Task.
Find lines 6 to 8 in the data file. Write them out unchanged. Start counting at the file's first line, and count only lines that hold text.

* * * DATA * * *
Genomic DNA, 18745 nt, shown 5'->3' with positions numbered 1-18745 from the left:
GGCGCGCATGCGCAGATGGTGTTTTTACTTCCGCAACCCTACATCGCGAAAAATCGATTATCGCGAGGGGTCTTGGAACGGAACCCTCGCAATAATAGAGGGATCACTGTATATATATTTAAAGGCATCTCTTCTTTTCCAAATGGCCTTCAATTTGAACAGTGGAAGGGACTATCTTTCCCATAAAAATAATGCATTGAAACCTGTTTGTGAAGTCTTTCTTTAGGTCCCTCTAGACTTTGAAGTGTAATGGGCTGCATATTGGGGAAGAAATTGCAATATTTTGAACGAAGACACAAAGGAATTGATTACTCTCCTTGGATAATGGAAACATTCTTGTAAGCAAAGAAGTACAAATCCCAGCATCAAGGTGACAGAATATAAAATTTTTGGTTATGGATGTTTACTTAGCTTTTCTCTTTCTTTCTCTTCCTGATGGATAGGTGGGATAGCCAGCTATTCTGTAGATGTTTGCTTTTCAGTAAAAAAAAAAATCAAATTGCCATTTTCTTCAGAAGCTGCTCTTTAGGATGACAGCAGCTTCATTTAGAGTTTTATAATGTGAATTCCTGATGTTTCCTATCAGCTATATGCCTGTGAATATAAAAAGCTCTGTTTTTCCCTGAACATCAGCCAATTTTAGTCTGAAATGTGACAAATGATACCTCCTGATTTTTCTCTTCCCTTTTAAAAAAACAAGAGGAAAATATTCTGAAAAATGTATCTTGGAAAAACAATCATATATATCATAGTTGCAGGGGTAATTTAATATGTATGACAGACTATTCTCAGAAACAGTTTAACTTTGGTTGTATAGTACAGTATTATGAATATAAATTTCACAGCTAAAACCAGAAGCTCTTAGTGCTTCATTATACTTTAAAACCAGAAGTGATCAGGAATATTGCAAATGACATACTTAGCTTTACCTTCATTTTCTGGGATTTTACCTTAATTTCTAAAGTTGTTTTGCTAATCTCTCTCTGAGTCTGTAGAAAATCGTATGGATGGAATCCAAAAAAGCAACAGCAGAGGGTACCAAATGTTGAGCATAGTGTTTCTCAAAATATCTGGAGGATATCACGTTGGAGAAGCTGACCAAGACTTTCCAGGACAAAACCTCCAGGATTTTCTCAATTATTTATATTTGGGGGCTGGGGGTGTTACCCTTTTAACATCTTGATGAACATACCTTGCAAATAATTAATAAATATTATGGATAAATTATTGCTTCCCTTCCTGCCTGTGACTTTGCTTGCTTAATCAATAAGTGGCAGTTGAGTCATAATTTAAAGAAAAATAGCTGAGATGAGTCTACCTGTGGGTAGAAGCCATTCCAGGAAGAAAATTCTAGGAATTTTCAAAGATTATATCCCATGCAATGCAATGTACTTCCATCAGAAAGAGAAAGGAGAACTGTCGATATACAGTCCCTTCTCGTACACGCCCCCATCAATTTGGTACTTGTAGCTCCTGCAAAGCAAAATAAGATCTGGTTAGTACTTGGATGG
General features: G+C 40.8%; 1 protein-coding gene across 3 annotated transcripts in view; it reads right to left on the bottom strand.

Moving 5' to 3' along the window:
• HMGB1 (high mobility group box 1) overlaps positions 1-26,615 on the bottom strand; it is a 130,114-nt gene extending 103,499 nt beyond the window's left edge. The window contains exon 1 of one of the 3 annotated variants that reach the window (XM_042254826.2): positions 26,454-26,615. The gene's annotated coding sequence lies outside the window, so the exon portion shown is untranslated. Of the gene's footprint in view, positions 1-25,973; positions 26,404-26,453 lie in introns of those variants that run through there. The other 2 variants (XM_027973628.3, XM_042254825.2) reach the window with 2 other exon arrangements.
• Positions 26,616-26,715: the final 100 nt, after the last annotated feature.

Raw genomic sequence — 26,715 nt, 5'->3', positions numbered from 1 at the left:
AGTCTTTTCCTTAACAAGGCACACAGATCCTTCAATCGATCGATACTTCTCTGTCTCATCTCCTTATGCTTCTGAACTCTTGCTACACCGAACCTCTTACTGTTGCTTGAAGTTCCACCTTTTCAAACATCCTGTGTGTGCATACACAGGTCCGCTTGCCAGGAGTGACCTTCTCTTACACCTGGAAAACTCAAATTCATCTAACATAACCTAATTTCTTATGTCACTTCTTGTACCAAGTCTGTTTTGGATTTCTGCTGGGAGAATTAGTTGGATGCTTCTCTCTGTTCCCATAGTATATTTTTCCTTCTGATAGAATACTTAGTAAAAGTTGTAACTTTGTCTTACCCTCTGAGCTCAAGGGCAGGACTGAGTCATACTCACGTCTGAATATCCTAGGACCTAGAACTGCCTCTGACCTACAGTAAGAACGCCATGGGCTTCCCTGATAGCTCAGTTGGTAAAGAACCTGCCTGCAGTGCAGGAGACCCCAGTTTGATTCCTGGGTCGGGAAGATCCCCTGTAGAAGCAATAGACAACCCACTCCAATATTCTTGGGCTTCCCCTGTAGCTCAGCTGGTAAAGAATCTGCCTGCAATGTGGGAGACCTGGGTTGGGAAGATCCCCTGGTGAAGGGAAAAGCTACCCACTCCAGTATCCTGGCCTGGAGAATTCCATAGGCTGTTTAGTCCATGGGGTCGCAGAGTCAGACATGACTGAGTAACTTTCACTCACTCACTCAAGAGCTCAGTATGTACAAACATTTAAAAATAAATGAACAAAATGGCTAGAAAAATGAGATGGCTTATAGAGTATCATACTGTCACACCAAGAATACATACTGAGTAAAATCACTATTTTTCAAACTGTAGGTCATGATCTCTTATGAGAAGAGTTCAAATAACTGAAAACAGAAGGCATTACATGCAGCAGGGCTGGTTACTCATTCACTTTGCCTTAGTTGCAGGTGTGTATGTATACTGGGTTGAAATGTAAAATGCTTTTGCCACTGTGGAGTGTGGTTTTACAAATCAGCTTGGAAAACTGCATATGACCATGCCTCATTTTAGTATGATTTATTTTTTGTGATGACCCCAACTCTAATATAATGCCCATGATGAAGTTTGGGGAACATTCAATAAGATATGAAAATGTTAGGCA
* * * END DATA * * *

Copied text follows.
• Positions 26,616-26,715: the final 100 nt, after the last annotated feature.

Raw genomic sequence — 26,715 nt, 5'->3', positions numbered from 1 at the left:
AGTCTTTTCCTTAACAAGGCACACAGATCCTTCAATCGATCGATACTTCTCTGTCTCATCTCCTTATGCTTCTGAACTCTTGCTACACCGAACCTCTTACTGTTGCTTGAAGTTCCACCTTTTCAAACATCCTGTGTGTGCATACACAGGTCCGCTTGCCAGGAGTGACCTTCTCTTACACCTGGAAAACTCAAATTCATCTAACATAACCTAATTTCTTATGTCACTTCTTGTACCAAGTCTGTTTTGGATTTCTGCTGGGAGAATTAGTTGGATGCTTCTCTCTGTTCCCATAGTATATTTTTCCTTCTGATAGAATACTTAGTAAAAGTTGTAACTTTGTCTTACCCTCTGAGCTCAAGGGCAGGACTGAGTCATACTCACGTCTGAATATCCTAGGACCTAGAACTGCCTCTGACCTACAGTAAGAACGCCATGGGCTTCCCTGATAGCTCAGTTGGTAAAGAACCTGCCTGCAGTGCAGGAGACCCCAGTTTGATTCCTGGGTCGGGAAGATCCCCTGTAGAAGCAATAGACAACCCACTCCAATATTCTTGGGCTTCCCCTGTAGCTCAGCTGGTAAAGAATCTGCCTGCAATGTGGGAGACCTGGGTTGGGAAGATCCCCTGGTGAAGGGAAAAGCTACCCACTCCAGTATCCTGGCCTGGAGAATTCCATAGGCTGTTTAGTCCATGGGGTCGCAGAGTCAGACATGACTGAGTAACTTTCACTCACTCACTCAAGAGCTCAGTATGTACAAACATTTAAAAATAAATGAACAAAATGGCTAGAAAAATGAGATGGCTTATAGAGTATCATACTGTCACACCAAGAATACATACTGAGTAAAATCACTATTTTTCAAACTGTAGGTCATGATCTCTTATGAGAAGAGTTCAAATAACTGAAAACAGAAGGCATTACATGCAGCAGGGCTGGTTACTCATTCACTTTGCCTTAGTTGCAGGTGTGTATGTATACTGGGTTGAAATGTAAAATGCTTTTGCCACTGTGGAGTGTGGTTTTACAAATCAGCTTGGAAAACTGCATATGACCATGCCTCATTTTAGTATGATTTATTTTTTGTGATGACCCCAACTCTAATATAATGCCCATGATGAAGTTTGGGGAACATTCAATAAGATATGAAAATGTTAGGCA